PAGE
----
Continuing the Investigation
The lead researcher - Dickson noted that the new findings explain what critical care teams have known for quite some time now that the gut microbiome is in a way linked to a person's chances of surviving a critical illness. Since, 1950’s animal studies have shown that pre-treatment of the gut with antibiotics before trauma or other critical illness can protect against lung injury and death.  A common procedure in some countries is to pre-treat patient with antibiotics in order to selectively decontaminate the digestive tract and more often uninfected patients in ICU are treated with antibiotics to suppress microbiome so as to prevent organ failure. But in the US because of concerns that antibiotic use could accelerate the rise of resistant strain to modern antibiotics such pre-treatment is not carried out.

Presently, in a bid to unravel lung-gut microbiome mystery, Dickson and colleagues have already begun capturing samples from more patients at risk for ARDS in the intensive care units of U-M's University Hospital. U-M is part of the National Institutes of Health's ARDS clinical trials network called Prevention and Early Treatment of Acute Lung Injury, or PETAL. Dickson is also an associate director of U-M's Center for Integrative Research in Critical Care, which brings scientists, engineers and clinicians together to advance understanding of diseases like ARDS.

To show that the gut bacteria were alive in the lungs, not just detectable as DNA fragment from dead bacteria tools such as oxygen-free growth chambers, germ-free animal facilities and advanced genetic sequencing and cultivation tools will be used. This will be made possible through University of Michigan Medical School’s Host Microbiome Initiative, one the research have access to through the lead researcher who is an associate director at U-M’s Center.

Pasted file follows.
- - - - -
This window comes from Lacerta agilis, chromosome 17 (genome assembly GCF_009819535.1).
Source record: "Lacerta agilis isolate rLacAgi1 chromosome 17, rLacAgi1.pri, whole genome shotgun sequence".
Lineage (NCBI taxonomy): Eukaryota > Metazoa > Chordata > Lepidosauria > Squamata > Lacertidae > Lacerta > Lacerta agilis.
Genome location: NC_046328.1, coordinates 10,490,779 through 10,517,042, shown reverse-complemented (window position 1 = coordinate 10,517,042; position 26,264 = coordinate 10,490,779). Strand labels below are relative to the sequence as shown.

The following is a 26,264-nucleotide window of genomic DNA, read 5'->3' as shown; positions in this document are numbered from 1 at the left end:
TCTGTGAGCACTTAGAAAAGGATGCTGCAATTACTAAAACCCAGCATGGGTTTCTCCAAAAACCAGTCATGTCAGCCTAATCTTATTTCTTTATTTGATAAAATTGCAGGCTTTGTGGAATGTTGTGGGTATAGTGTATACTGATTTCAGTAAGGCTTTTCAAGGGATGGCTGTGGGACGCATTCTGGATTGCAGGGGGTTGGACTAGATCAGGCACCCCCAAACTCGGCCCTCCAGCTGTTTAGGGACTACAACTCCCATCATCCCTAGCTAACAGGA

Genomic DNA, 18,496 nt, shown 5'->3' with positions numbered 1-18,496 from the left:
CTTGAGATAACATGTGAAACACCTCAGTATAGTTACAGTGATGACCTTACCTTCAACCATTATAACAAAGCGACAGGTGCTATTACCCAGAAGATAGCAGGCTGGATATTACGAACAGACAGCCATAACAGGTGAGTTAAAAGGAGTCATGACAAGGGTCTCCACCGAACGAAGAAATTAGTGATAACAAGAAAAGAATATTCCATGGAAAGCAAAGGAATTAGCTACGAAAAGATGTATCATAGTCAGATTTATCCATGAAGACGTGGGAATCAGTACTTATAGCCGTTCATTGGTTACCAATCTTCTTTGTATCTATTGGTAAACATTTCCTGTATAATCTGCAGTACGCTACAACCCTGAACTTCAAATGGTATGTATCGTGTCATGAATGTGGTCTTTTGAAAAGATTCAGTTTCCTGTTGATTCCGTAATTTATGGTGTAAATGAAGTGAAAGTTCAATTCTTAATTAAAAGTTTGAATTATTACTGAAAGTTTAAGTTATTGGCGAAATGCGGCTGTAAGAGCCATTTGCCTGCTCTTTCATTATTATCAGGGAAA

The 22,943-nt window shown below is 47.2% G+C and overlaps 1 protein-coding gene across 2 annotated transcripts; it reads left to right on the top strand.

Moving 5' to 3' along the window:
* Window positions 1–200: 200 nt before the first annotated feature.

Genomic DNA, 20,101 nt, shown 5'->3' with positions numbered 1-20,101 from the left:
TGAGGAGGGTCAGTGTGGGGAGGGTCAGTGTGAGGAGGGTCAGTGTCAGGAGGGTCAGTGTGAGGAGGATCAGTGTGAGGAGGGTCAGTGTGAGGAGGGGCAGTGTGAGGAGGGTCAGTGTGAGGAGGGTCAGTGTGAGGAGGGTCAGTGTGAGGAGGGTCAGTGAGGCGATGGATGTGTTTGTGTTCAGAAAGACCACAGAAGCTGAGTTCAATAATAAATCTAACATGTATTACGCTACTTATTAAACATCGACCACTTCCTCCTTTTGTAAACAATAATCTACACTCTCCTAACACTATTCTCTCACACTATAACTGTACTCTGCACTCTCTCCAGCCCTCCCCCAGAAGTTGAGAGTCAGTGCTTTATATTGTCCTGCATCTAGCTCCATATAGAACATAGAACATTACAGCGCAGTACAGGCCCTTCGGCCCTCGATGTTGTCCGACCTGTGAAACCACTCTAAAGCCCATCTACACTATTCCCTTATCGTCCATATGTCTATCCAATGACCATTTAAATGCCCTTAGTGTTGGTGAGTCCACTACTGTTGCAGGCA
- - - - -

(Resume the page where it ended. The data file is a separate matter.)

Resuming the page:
"In the long run, we need to start thinking of the microbiome as an organ that can fail in critically ill patients," says Dickson. "We're studying how it gets disordered, how it impacts other organs, and how we can fix it. The importance of the microbiome in the ICU has been clear for decades, but with these new tools we're finally able to ask and answer the right questions. It's a really exciting time."

With the increase in research on how Gut bacteria affect us and more of Host-Pathogen relationship, this is a research worth following up.

Article: “Enrichment of the lung microbiome with gut bacteria in sepsis and the acute respiratory distress syndrome” Robert P. Dickson, Benjamin H. Singer, Michael W. Newstead, Nicole R. Falkowski, John R. Erb-Downward, Theodore J. Standiford & Gary B. Huffnagle, Nature Microbiology, doi:10.1038/nmicrobiol.2016.113, published online 18 July 2016.

Adapted from Medical News -

The new findings suggest that a cycle of microbiome disruption, inflammation and tissue injury may be involved in critical illness involving the lungs
Image Credit: University of Michigan